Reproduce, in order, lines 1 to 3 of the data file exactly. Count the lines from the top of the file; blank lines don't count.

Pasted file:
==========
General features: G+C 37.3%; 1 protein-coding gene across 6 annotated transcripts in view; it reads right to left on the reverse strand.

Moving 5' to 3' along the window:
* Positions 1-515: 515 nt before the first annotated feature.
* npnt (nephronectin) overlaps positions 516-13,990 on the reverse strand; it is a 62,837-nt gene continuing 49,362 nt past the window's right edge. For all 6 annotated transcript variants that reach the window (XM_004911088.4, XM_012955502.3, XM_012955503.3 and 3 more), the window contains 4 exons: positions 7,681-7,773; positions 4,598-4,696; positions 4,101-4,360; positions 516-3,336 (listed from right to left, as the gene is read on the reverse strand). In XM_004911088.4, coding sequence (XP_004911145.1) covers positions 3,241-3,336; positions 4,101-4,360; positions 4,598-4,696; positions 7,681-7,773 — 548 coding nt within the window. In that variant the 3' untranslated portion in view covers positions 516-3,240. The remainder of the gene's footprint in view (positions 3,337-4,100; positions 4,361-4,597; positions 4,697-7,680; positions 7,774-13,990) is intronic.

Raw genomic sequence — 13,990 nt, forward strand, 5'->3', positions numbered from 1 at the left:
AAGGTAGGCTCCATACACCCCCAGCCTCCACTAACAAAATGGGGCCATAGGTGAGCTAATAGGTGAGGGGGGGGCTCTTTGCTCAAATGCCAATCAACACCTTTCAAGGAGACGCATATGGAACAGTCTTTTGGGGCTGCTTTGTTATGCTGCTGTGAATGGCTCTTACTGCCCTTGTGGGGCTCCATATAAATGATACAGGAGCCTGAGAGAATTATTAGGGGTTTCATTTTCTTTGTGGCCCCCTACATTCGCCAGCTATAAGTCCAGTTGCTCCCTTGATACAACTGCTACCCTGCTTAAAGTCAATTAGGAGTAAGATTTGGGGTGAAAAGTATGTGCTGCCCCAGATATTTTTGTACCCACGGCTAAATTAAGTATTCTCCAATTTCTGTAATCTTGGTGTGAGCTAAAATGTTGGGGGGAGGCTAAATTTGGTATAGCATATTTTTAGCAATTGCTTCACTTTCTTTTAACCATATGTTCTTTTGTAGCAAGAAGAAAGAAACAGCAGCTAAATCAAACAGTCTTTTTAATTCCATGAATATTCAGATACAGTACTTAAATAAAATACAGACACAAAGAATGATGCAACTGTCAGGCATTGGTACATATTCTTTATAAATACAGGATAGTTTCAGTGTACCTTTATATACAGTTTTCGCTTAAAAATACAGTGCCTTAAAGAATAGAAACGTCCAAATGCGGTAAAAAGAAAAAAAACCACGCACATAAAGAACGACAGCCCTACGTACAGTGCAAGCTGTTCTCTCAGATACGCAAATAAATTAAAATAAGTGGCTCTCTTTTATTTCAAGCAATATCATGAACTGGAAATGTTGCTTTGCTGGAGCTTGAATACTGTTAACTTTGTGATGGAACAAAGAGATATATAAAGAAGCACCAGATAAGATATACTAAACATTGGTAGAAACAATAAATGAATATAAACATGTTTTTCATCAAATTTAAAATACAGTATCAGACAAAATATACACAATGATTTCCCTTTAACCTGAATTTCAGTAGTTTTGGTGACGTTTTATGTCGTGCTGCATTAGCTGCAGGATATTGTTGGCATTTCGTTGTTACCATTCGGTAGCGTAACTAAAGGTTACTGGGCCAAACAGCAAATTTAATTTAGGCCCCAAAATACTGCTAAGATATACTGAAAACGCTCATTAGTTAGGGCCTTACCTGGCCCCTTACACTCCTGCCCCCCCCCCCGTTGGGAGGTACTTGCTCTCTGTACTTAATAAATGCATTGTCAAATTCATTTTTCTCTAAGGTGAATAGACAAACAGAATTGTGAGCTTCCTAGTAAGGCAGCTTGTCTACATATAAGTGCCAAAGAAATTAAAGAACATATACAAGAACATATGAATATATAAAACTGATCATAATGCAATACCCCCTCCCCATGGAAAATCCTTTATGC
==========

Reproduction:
General features: G+C 37.3%; 1 protein-coding gene across 6 annotated transcripts in view; it reads right to left on the reverse strand.

Moving 5' to 3' along the window:
* Positions 1-515: 515 nt before the first annotated feature.